UNIDENTIFIED MALE: You know, we don't know who the shooter was, right? So what we do know that the shooter was not standing with the protesters, was not in space with the protesters frequent. We don't park up there. We don't stand up there. We don't go up there. So in terms of the movement, the movement is as strong as it was yesterday, right? What is still true is that we are out here fighting for justice and we've been doing for 216 days at this point and fighting against police brutality. It was real as it is yesterday as today.
COOPER: You don't believe, is the time for protest, does it continue in your opinion? I mean, we have - there is two officers now have been shot. Do you feel you want the protests to continue tonight and every night?
UNIDENTIFIED FEMALE: Absolutely. Sorry.
COOPER: Some people might say, two officers have been shot. This is obviously a dangerous situation. Maybe it's time to cool things down for a little bit.
UNIDENTIFIED FEMALE: It's dangerous for black people in America every day. Police getting shot, that has nothing to do with the fact there are seven black men and teenage boys total who have been killed by the police in St. Louis since August 9th including Mike Brown. So we want justice and we want accountability for the police against those killings.
Our movement has nothing to do with that shooting that happened yesterday, honestly.
COOPER: To be there and see officers go down here, hear shots, what was it like? I mean, scary?
UNIDENTIFIED FEMALE: I was more afraid of the police shooting us.
COOPER: You thought that it might escalate.
UNIDENTIFIED FEMALE: Right. That's what I was more afraid of. I was afraid they were going to do some type of cross fire and, you know, just anything could have happened. So we're walking with our hands up across the parking lot, I'm praying they don't shoot me because I'm trying to get to my car so I can leave.
I also believe if they really truly believe it was the protesters who did it, we all would not have been able to leave this parking lot.
COOPER: So you think they don't believe it was the protesters?
UNIDENTIFIED FEMALE: I know they know it was up that hill because as soon as the shots were fired, they trained all their guns up to that hill. Until people started moving and half had their guns up the hill but some still had are started pointing their guns at us, but it was literally just watching us as we walk away.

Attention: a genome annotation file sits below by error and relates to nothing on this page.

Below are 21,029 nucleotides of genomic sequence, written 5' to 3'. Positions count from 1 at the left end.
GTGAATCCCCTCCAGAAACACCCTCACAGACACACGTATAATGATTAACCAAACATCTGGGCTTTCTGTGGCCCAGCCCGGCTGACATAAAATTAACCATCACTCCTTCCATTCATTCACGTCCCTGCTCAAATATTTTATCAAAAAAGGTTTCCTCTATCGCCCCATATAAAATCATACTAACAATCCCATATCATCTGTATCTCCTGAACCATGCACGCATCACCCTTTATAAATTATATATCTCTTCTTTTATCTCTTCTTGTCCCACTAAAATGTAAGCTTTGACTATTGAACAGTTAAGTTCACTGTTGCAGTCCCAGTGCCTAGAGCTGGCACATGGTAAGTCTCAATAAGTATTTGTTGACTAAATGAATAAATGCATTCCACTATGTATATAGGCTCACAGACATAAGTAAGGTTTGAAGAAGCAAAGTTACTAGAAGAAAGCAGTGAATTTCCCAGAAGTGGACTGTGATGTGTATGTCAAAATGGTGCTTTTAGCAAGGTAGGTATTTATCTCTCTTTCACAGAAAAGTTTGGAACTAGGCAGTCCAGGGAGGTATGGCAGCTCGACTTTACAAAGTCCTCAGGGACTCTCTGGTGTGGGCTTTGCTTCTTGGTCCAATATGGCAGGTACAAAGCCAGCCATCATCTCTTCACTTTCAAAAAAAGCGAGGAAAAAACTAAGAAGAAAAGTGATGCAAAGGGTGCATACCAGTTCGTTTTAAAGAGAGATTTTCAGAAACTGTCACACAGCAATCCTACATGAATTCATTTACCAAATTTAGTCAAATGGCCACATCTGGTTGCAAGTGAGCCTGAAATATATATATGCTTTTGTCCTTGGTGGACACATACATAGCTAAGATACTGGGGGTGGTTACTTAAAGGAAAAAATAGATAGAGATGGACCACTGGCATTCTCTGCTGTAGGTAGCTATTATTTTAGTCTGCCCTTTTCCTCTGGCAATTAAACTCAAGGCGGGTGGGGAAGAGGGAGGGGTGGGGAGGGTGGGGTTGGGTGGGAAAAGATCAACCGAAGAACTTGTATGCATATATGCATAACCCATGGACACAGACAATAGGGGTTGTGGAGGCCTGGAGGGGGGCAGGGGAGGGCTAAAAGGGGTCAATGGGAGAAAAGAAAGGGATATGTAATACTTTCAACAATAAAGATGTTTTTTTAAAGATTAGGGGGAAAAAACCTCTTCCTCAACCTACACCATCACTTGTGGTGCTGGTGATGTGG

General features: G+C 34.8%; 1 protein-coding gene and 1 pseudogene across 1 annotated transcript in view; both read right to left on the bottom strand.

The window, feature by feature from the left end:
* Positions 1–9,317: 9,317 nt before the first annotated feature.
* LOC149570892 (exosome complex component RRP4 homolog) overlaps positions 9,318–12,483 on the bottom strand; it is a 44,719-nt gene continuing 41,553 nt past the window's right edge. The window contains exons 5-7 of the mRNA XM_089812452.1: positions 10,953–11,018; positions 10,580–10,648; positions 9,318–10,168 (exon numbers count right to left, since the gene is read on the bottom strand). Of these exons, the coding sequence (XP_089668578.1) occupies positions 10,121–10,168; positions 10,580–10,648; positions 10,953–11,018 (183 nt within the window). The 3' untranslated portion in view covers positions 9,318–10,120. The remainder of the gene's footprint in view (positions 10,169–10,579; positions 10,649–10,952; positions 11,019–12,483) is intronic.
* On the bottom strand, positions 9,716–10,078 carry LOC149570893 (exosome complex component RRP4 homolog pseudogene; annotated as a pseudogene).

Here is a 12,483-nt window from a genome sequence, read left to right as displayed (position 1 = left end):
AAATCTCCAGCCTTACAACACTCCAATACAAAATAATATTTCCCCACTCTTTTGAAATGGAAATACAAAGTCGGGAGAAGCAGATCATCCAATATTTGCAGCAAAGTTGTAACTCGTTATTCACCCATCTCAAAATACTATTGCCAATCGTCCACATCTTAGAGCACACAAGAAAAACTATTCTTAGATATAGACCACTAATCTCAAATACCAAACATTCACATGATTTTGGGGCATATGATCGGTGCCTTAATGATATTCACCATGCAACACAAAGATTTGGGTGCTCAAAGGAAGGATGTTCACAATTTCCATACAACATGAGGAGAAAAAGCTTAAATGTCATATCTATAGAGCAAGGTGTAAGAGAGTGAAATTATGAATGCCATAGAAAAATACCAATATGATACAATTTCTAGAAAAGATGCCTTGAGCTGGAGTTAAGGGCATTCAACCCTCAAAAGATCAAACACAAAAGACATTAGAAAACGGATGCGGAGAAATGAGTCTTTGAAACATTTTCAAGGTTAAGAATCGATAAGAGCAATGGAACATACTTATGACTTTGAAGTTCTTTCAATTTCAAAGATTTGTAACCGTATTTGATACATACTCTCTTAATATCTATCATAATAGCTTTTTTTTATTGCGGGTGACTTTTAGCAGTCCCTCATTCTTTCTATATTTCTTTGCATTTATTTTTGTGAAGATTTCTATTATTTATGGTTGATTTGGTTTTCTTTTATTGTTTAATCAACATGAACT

COOPER: Well, I appreciate both you of coming on to talk about what you saw. We will obviously see what happens in the days ahead. Thank you so much. Appreciate it. Thank you very much.
UNIDENTIFIED FEMALE: You're welcome. COOPER: Just ahead, we are going to talk to a local pastor and a
police advocate about the fall from last night and what they believe needs to be done now in the coming days. Does the situation here now change? Should the protest continue? Their manhunt is ongoing. We will have more on that and a vigil supposed to get under way soon. We'll have an update on that as well.
(BEGIN VIDEO CLIP)
UNIDENTIFIED MALE: Bullets were really right passed to my head. It was kind of traumatic that hey, I'm still kind of shock because of it.
(END VIDEO CLIP)
COOPER: Well, shock as are a lot of people here are certainly in shock and wondering what tonight will actually bring. There's a vigil planned, as I said. That much we know. We just learned that police are seeking to question two people in connection with the shooting. It could be zeroing in on a suspect. They have two names. They're looking for those people. Two police officers are amazingly out of the hospital, thankfully recovering from gunshot wounds that came within eerily just a few minutes of being deadly. One officer was shot in the head. The bullet lodged close to his ears.
Chief Thomas Jackson, his resignation takes effect on the 19th, stepped down yesterday, as you know. County police and highway patrol, not Ferguson police, now have responsibility for Security in this area for protest security. And nerves, obviously, here are a bit frayed as people wait to see what happened next. Our Jake Tapper joins us now. He has been here all throughout the day, obviously, reported here an awful lot over the last many months.
What has it been like the mood around town?
JAKE TAPPER, CNN HOST, THE LEAD: It's definitely tense. We were grabbing a bite and a local member of the community, older white gentleman, very angry about us being here, very angry about the protests going on now for 216 days and then obviously siding with the police suggesting that the protesters need to stop. It's enough already. And then there are a lot of protesters that seem to be in many different camps. There are those such as those close to Michael Brown's family who really are horrified about what happened last night and think that it put sets it, obviously in of itself, a horrible incident and they are glad the police officers are OK. But also it sets back what they've been marching for and protesting. And then other protesters who seemed quite frankly a little less distressed by what happened because they view the violence against the two police officers within a larger historical context of violence against African-Americans in Missouri. And I think there's a lot of debate right now about what to do this evening because of that.
COOPER: Right. It does seem like there is, you know, a lot of people want to continue with the protest. They say, look, it's terrible what happened but the protests should go on. And you also hear from some people. There's a grandmother of one of the one who was actually taken into custody earlier who said, like I wish people weren't out protesting. You know, enough already. It's time to kind of settle things down.